Notionally, a fundamental discourse regarding the respect of human rights in all societies might be examined ontologically--that is to say philosophically, what does it entail to be treated as an individual (with identical rights as the privileged in society)? Are all persons--simply because they are human beings--equal and thus must inherently enjoy equivalent rights in a society? In theory, moralists tend to advocate rights for all in a polity insisting that in such a society political stability, equality of opportunity and the "good political life" for everyone could be advanced. Realist scholars often argued that such a vision of society may only be possible on paper and in philosophy. They further contend that any assumption on the practicality of "human equality" articulated in national constitutions, human rights instruments, religious texts and preachments is delusionary. Indeed, realists aver that the pursuit of individual/group and national interests will in most instances trump human rights provisions outlined in these "sacrosanct" documents.
Historically and contextually, this whole doctrine of human equality as avowed in human rights instruments, national constitutions and a number of religious books is not only intricate but also confounding. Take, for example, the classical Greeks maintained that they were inherently superior to non-Greeks, who were not entitled to equal treatment as orthodox or "pure" Greeks. (7) In traditional and modem Africa, aboriginal groupings such as the Twa and Baka have being treated differently and considered "inferior" to the dominant groups in Rwanda and Congo Brazzaville. It is common knowledge that political and social treatment of human species as either superior or inferior is endemic in many contemporary societies. (8)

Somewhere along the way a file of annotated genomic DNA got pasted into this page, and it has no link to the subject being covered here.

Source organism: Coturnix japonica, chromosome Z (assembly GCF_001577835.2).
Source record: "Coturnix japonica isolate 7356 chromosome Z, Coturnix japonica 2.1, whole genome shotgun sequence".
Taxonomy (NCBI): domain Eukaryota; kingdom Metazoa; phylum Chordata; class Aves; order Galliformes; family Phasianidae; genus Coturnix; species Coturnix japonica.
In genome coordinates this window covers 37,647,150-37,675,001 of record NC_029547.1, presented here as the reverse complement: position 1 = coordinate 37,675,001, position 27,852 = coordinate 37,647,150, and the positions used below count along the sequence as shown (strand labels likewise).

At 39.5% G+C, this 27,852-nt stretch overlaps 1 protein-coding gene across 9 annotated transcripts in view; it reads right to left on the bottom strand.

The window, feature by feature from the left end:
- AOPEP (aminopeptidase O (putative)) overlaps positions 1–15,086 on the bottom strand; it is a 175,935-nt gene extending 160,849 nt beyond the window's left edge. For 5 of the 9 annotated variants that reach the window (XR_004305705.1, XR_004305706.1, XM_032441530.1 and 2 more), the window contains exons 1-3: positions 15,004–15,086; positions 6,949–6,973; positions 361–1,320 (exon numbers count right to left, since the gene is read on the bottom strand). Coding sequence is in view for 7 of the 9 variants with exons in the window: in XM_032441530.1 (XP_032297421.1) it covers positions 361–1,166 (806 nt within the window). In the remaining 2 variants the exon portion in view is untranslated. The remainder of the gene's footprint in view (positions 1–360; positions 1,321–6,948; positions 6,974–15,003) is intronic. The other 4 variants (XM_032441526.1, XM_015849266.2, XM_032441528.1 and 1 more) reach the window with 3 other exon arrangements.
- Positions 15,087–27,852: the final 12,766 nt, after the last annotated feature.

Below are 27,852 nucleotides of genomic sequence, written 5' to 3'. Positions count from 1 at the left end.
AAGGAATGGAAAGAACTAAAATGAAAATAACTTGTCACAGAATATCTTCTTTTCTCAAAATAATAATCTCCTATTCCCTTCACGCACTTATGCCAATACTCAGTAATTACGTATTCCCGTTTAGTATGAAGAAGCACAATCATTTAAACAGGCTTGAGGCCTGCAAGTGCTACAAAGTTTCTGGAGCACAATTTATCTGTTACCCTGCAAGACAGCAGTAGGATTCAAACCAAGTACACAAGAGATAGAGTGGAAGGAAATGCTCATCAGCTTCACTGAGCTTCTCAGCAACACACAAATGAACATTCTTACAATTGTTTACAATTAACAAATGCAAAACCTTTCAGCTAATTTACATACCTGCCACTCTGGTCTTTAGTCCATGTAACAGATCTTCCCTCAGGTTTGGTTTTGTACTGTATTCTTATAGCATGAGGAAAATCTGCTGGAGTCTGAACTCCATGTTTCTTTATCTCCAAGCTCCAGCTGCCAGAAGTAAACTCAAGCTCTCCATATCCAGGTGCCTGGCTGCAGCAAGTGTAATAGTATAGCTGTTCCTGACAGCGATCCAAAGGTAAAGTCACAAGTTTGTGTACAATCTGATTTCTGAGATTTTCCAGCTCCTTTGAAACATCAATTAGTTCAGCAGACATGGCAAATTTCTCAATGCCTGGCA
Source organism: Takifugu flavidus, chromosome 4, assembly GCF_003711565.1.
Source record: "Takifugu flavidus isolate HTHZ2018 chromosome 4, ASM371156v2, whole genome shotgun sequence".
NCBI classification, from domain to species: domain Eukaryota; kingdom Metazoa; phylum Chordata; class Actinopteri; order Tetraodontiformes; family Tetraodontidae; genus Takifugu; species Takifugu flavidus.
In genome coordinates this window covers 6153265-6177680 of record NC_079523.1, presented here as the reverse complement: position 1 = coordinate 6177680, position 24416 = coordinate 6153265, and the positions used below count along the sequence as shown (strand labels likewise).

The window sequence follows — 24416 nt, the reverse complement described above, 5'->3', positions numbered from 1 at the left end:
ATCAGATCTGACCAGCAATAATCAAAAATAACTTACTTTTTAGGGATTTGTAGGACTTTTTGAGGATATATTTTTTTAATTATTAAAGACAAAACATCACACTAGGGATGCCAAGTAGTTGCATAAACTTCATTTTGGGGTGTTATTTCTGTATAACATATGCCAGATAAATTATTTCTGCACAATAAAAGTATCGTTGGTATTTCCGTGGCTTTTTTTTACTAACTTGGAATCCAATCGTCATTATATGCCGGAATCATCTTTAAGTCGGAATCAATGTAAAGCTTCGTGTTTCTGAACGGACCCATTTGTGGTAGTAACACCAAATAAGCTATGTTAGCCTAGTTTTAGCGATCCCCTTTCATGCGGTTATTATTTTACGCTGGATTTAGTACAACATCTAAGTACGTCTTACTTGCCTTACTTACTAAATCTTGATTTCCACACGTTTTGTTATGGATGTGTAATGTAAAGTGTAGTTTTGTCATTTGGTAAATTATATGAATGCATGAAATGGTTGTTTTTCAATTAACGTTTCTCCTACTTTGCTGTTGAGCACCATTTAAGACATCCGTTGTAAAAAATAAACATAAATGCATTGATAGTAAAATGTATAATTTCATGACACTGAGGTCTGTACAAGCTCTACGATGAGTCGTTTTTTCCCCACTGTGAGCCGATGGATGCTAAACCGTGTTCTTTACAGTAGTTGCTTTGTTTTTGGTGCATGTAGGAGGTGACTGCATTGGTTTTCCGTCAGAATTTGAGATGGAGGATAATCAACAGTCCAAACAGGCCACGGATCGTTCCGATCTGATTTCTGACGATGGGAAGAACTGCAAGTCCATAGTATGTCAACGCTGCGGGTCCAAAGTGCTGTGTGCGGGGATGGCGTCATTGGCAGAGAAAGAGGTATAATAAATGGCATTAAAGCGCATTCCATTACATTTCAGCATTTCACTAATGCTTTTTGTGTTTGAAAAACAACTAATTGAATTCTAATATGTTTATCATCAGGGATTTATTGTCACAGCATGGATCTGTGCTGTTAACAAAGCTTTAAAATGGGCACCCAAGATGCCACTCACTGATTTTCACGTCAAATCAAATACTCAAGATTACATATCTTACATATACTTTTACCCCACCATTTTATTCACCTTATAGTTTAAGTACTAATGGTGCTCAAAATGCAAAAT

The foregoing brief theoretical discourses and argumentations should serve as reminder of the impact of "labeling" a group as either "superior" or "inferior," "in-group" or "out-group" and the resultant human rights violations of the supposedly "inferior" population by the "superior" in many societies. Furthermore, the minority and majority political dynamics in many communities tend to bring to the fore the problematic issues of human rights infractions particularly as they relate to the politics and marginalization of minority groups in the competition for who gets what, when and how. But what is a minority group?
According to Francisco Caportati's explication,
[a] minority group is a [collectivity] numerically inferior to the rest of the population of a state, in a non-dominant position, whose members--being citizens of a state--posses ethnic, religious or linguistic characteristics differing from those of the rest of the population and show, if only implicitly, a sense of solidarity, directed towards preserving their culture, traditions, religion or language. (9)